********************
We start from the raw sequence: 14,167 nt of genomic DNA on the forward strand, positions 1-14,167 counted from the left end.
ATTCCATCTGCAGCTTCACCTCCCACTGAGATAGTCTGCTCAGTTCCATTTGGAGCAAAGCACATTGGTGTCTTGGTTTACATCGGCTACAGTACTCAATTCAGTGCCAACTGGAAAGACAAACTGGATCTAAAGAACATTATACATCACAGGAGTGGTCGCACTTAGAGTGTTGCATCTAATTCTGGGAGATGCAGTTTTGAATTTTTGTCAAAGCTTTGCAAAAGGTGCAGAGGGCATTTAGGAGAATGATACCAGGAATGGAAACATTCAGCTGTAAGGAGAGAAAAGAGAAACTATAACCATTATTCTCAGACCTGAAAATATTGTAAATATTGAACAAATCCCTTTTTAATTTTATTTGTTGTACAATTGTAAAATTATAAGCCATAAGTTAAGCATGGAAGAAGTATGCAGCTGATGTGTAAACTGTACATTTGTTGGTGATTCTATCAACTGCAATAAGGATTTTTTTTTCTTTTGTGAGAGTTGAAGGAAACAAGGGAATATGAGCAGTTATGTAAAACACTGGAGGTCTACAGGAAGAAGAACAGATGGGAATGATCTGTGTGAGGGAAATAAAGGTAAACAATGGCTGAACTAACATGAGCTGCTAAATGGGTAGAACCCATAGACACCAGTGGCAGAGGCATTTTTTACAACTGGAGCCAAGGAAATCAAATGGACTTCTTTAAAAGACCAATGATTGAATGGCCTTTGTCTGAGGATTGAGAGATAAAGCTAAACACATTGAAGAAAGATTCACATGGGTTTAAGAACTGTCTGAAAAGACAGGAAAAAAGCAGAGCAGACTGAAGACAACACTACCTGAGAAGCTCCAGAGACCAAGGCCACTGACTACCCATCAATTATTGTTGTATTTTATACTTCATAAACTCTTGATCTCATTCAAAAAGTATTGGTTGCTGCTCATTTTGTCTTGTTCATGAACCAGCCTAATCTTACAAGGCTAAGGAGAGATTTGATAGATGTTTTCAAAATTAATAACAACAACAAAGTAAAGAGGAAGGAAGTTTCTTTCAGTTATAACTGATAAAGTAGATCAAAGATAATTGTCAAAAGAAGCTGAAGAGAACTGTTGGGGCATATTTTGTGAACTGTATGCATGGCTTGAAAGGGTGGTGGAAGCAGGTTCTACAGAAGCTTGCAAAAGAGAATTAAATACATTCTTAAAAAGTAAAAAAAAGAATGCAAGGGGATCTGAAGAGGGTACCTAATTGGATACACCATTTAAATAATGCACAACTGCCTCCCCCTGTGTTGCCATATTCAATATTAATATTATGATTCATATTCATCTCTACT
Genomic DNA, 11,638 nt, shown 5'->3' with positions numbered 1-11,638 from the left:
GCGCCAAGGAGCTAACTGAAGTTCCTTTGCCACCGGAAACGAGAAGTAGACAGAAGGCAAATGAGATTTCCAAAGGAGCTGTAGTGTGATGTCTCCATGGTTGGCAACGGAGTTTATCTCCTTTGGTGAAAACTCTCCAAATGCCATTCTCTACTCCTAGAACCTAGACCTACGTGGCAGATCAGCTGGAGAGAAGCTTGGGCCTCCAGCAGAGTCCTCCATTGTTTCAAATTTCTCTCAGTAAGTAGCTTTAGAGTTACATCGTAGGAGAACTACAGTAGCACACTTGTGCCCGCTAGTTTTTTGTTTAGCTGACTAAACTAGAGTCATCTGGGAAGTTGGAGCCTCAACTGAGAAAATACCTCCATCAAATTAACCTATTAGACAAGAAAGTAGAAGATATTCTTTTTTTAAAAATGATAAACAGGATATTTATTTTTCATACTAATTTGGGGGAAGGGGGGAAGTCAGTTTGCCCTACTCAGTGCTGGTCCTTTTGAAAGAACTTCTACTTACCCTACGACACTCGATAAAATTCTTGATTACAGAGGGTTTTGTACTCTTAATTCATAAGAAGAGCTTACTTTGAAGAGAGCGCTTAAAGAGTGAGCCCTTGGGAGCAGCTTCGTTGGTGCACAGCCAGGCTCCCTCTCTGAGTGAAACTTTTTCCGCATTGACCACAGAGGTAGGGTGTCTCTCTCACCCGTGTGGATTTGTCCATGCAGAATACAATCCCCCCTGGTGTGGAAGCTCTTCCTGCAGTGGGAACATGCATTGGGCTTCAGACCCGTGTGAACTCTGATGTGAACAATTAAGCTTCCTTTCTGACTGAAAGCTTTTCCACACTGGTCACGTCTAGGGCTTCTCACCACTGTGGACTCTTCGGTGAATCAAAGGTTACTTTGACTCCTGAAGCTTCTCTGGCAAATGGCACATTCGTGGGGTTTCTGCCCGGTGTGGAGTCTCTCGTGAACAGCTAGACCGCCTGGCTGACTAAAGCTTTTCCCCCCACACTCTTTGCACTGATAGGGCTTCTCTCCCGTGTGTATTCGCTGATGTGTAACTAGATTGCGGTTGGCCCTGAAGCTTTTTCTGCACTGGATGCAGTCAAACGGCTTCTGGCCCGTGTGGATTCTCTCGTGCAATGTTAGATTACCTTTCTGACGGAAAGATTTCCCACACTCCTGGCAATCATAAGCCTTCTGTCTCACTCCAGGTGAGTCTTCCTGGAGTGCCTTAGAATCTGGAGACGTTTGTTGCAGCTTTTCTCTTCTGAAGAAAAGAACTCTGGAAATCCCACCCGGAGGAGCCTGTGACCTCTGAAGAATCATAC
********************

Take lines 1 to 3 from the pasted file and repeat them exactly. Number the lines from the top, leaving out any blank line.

We start from the raw sequence: 14,167 nt of genomic DNA on the forward strand, positions 1-14,167 counted from the left end.
ATTCCATCTGCAGCTTCACCTCCCACTGAGATAGTCTGCTCAGTTCCATTTGGAGCAAAGCACATTGGTGTCTTGGTTTACATCGGCTACAGTACTCAATTCAGTGCCAACTGGAAAGACAAACTGGATCTAAAGAACATTATACATCACAGGAGTGGTCGCACTTAGAGTGTTGCATCTAATTCTGGGAGATGCAGTTTTGAATTTTTGTCAAAGCTTTGCAAAAGGTGCAGAGGGCATTTAGGAGAATGATACCAGGAATGGAAACATTCAGCTGTAAGGAGAGAAAAGAGAAACTATAACCATTATTCTCAGACCTGAAAATATTGTAAATATTGAACAAATCCCTTTTTAATTTTATTTGTTGTACAATTGTAAAATTATAAGCCATAAGTTAAGCATGGAAGAAGTATGCAGCTGATGTGTAAACTGTACATTTGTTGGTGATTCTATCAACTGCAATAAGGATTTTTTTTTCTTTTGTGAGAGTTGAAGGAAACAAGGGAATATGAGCAGTTATGTAAAACACTGGAGGTCTACAGGAAGAAGAACAGATGGGAATGATCTGTGTGAGGGAAATAAAGGTAAACAATGGCTGAACTAACATGAGCTGCTAAATGGGTAGAACCCATAGACACCAGTGGCAGAGGCATTTTTTACAACTGGAGCCAAGGAAATCAAATGGACTTCTTTAAAAGACCAATGATTGAATGGCCTTTGTCTGAGGATTGAGAGATAAAGCTAAACACATTGAAGAAAGATTCACATGGGTTTAAGAACTGTCTGAAAAGACAGGAAAAAAGCAGAGCAGACTGAAGACAACACTACCTGAGAAGCTCCAGAGACCAAGGCCACTGACTACCCATCAATTATTGTTGTATTTTATACTTCATAAACTCTTGATCTCATTCAAAAAGTATTGGTTGCTGCTCATTTTGTCTTGTTCATGAACCAGCCTAATCTTACAAGGCTAAGGAGAGATTTGATAGATGTTTTCAAAATTAATAACAACAACAAAGTAAAGAGGAAGGAAGTTTCTTTCAGTTATAACTGATAAAGTAGATCAAAGATAATTGTCAAAAGAAGCTGAAGAGAACTGTTGGGGCATATTTTGTGAACTGTATGCATGGCTTGAAAGGGTGGTGGAAGCAGGTTCTACAGAAGCTTGCAAAAGAGAATTAAATACATTCTTAAAAAGTAAAAAAAAGAATGCAAGGGGATCTGAAGAGGGTACCTAATTGGATACACCATTTAAATAATGCACAACTGCCTCCCCCTGTGTTGCCATATTCAATATTAATATTATGATTCATATTCATCTCTACT
Genomic DNA, 11,638 nt, shown 5'->3' with positions numbered 1-11,638 from the left: